A young Ismaili woman with a passion works as a Legislative Assistant in Congress. 

Those involved in politics as a career are aware that it is still a male-dominated arena. However, the gender gap had been declining over the years. The first woman elected to Congress was Jeannette Rankin in 1917. Today there are 131 women in the body out of 366 elected throughout history, and the Speaker of the House is a woman for the first time ever.

While women may still be underrepresented in political leadership that does not mean they are without influence. In the 2018 elections, more women voted than men, so they are able to significantly influence the outcomes of elections.

Several Ismaili women have been involved in politics, including Safiya Wazir, an Afghan Ismaili refugee who sits in the New Hampshire House of Representatives and others who have been supporting candidates and working on their campaigns, such as Sophia Lalani. Another woman following in their footsteps is Nisha Thanawala (age 24) attempting to bring a minority, female representation to the table.

Nisha’s passion stems from her high school experience, where she started the Model UN Club and realized the significant governmental influence on the day-to-day lives of citizens. This passion carried her to the University of South Florida, where she obtained her bachelor’s degree in Political Science.

During her college years, Nisha gained experiences that provided insights to different facets of the field. Her internship at Hillary Clinton’s 2016 presidential campaign gave her in-depth knowledge of how marketing and campaigning functions. Later, she interned for Hillsborough County Commissioner Kimberly Overman, where she looked at the field through the lens of political content.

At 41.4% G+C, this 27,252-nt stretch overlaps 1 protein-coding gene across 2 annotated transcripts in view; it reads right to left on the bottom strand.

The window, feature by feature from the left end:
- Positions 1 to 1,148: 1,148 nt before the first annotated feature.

Nisha took up her final internship on Capitol Hill in Washington, D.C. soon after completing her undergraduate career, working with a Congresswoman from Florida. Her diligence and desire to facilitate positive change resulted in a job offer as a Staff Assistant. Six months later, she was promoted to Legislative Correspondent. Shortly after, another promotion came her way, leading her to her current position of Legislative Assistant/Legislative Correspondent.

Nisha’s job consists of performing legislative work while serving as the point person through which all correspondence entering and leaving the office must pass. Her responsibilities come with a level of plasticity in that they adjust based on the needs of the world. As a result of the COVID-19 pandemic, her skills extend to items such as child care and women’s issues on a broader, international scale.

Nisha hopes to “use [her] background as a South Asian Muslim to make the world a better place.” Earlier this year, she accompanied the Congresswoman to a number of town halls - one of which was particularly memorable (the Hispanic Chamber of Commerce). She heard the concerns of community members and was reminded of her “roots and struggles that her immigrant parents and many others in our community have endured when immigrating to America.”

While both go hand-in-hand, her job provides the “how,” as Nisha works for change, while experiences such as this answer the “why.” “I am able to directly see how federal legislation and policy have a profound role on individuals, families, and livelihoods,” she says, “and I want to be a part of a system that has a positive impact on people’s lives.” Her ultimate goal is to reach a position through which she can better the quality of life for women globally.

Nisha is one of the relatively few Muslim women engaged in politics professionally, and she encourages others to participate as well. While it is necessary for there to be passion in order to develop a career in the field, anyone with a desire for public service can get involved through events such as volunteering on campaigns. She believes that exploring the field in its entirety and lasering in on specific interests is a great place to start. Nisha has met many people who enjoy the campaign angle of politics, but she prefers working on policy in order to see change come to life.